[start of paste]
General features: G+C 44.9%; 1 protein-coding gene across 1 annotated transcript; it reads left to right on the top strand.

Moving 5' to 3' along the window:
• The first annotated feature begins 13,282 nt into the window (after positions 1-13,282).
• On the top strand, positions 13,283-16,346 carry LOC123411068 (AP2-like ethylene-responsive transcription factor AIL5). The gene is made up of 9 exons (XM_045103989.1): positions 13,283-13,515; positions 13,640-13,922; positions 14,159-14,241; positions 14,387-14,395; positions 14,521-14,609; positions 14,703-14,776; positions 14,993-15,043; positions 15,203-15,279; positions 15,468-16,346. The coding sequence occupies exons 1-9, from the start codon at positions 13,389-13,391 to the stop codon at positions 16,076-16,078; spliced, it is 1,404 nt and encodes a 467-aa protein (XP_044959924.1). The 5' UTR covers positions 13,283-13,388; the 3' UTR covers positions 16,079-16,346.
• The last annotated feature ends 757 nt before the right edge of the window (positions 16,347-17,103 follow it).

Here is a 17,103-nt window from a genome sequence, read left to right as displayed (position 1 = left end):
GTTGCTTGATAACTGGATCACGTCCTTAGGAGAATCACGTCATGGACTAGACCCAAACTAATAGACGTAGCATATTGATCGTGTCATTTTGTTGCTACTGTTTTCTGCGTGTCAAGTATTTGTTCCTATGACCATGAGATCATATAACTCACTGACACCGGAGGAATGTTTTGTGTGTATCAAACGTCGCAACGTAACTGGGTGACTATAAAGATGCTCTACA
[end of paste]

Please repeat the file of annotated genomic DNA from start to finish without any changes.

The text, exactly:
General features: G+C 44.9%; 1 protein-coding gene across 1 annotated transcript; it reads left to right on the top strand.

Moving 5' to 3' along the window:
• The first annotated feature begins 13,282 nt into the window (after positions 1-13,282).
• On the top strand, positions 13,283-16,346 carry LOC123411068 (AP2-like ethylene-responsive transcription factor AIL5). The gene is made up of 9 exons (XM_045103989.1): positions 13,283-13,515; positions 13,640-13,922; positions 14,159-14,241; positions 14,387-14,395; positions 14,521-14,609; positions 14,703-14,776; positions 14,993-15,043; positions 15,203-15,279; positions 15,468-16,346. The coding sequence occupies exons 1-9, from the start codon at positions 13,389-13,391 to the stop codon at positions 16,076-16,078; spliced, it is 1,404 nt and encodes a 467-aa protein (XP_044959924.1). The 5' UTR covers positions 13,283-13,388; the 3' UTR covers positions 16,079-16,346.
• The last annotated feature ends 757 nt before the right edge of the window (positions 16,347-17,103 follow it).

Here is a 17,103-nt window from a genome sequence, read left to right as displayed (position 1 = left end):
GTTGCTTGATAACTGGATCACGTCCTTAGGAGAATCACGTCATGGACTAGACCCAAACTAATAGACGTAGCATATTGATCGTGTCATTTTGTTGCTACTGTTTTCTGCGTGTCAAGTATTTGTTCCTATGACCATGAGATCATATAACTCACTGACACCGGAGGAATGTTTTGTGTGTATCAAACGTCGCAACGTAACTGGGTGACTATAAAGATGCTCTACA